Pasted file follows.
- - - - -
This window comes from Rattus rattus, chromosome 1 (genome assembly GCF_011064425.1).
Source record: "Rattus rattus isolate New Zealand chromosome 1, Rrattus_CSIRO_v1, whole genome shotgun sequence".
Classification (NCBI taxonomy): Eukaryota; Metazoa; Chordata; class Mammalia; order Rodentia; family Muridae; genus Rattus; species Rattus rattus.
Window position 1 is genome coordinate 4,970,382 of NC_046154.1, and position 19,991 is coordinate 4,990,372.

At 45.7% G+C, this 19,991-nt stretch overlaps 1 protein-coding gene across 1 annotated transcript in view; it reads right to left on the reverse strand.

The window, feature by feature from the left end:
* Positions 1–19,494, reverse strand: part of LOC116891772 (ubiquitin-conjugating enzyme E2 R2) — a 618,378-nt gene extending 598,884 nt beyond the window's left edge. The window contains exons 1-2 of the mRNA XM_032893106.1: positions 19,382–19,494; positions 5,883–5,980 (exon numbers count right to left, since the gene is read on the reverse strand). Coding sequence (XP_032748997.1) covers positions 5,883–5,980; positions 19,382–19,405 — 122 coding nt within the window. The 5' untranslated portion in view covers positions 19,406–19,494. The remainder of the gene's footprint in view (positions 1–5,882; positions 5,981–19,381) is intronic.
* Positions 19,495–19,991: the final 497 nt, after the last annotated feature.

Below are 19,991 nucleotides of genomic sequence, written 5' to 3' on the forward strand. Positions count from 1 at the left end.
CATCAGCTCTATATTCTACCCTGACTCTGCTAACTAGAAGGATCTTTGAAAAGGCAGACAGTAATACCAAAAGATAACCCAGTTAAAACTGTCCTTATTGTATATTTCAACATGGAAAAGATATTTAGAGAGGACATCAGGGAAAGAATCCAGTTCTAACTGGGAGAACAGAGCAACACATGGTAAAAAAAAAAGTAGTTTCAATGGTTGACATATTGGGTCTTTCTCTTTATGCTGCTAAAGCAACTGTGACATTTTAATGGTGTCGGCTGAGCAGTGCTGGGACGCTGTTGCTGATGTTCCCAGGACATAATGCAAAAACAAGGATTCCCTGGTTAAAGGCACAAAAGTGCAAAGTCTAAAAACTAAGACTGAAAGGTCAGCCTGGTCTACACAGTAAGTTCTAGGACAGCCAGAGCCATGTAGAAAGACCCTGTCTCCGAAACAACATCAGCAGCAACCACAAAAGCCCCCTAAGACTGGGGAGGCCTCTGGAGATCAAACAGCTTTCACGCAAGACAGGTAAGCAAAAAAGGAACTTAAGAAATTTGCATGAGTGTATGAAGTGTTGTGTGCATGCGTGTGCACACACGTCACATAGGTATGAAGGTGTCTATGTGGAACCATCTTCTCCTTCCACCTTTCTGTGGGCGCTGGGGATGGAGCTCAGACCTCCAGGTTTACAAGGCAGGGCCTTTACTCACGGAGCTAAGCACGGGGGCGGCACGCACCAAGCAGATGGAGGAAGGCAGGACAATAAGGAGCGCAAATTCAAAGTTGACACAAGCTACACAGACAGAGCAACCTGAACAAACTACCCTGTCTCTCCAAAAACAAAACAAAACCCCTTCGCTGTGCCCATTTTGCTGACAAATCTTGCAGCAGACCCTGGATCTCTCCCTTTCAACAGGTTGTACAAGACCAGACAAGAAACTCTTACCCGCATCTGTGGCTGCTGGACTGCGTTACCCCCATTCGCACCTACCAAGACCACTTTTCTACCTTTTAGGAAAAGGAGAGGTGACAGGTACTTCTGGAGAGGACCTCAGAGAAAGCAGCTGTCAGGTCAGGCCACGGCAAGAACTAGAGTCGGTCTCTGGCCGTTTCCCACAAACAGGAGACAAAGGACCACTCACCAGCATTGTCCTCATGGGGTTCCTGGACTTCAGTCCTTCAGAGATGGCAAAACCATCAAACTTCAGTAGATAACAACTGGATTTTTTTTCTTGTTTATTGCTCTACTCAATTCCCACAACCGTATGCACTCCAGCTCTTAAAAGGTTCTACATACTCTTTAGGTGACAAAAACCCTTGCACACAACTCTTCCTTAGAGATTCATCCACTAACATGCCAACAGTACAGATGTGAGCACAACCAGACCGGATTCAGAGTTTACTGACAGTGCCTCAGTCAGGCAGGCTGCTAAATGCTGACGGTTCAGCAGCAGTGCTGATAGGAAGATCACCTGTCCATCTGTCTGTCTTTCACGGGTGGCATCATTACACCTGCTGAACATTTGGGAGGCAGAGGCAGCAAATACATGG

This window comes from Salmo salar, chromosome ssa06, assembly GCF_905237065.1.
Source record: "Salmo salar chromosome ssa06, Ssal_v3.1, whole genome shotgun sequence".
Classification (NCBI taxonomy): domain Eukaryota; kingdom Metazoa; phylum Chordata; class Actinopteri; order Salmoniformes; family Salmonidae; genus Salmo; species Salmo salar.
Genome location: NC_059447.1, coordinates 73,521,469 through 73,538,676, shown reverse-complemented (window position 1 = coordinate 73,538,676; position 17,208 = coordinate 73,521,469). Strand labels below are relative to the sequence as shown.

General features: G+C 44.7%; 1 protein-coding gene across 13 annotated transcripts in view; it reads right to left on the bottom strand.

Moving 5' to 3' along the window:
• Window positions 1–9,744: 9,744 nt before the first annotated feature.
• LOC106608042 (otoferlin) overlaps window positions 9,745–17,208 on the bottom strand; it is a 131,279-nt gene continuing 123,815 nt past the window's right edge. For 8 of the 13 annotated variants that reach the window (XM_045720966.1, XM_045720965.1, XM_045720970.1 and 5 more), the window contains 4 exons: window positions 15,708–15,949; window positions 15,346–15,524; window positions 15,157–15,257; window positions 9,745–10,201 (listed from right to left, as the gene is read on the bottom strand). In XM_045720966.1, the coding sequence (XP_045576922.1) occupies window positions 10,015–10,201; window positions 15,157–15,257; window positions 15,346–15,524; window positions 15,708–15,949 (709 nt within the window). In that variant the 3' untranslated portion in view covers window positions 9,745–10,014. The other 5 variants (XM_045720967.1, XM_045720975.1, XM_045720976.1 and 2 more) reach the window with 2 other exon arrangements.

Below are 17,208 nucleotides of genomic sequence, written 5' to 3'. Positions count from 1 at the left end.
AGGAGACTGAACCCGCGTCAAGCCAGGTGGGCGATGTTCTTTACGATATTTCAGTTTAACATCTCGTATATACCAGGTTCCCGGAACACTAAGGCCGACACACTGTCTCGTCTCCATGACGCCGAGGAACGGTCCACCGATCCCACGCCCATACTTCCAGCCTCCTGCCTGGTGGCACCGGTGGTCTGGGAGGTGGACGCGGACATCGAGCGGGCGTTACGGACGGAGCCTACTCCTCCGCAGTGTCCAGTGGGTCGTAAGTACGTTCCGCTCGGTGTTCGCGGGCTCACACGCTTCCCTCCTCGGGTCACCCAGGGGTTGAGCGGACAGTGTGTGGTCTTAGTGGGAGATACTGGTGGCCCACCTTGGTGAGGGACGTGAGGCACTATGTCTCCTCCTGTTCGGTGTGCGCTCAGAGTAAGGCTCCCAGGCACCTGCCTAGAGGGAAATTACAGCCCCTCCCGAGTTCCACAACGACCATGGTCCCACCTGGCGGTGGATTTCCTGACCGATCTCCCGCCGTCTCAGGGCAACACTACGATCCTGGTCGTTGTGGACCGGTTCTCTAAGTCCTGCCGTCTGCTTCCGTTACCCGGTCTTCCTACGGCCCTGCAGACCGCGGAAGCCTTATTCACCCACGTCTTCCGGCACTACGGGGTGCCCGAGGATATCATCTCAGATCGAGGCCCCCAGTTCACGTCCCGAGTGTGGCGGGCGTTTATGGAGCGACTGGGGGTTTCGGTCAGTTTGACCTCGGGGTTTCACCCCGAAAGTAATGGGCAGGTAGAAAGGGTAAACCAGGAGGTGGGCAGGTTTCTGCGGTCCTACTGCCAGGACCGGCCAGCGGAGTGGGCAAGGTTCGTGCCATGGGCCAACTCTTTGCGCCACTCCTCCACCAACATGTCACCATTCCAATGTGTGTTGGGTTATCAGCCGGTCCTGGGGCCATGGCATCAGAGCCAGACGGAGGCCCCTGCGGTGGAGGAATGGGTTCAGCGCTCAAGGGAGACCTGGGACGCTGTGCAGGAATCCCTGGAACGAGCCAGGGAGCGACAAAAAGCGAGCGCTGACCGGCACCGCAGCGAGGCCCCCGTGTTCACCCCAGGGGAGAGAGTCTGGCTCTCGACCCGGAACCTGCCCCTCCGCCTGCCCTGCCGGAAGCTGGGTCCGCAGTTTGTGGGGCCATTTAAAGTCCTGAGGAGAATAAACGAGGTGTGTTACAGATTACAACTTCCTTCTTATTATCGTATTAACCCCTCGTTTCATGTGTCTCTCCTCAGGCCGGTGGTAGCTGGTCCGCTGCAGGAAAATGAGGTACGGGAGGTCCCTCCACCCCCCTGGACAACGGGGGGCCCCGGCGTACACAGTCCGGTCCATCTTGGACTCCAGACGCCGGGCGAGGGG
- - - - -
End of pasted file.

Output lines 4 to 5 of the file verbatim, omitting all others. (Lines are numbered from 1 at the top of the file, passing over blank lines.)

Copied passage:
Window position 1 is genome coordinate 4,970,382 of NC_046154.1, and position 19,991 is coordinate 4,990,372.

At 45.7% G+C, this 19,991-nt stretch overlaps 1 protein-coding gene across 1 annotated transcript in view; it reads right to left on the reverse strand.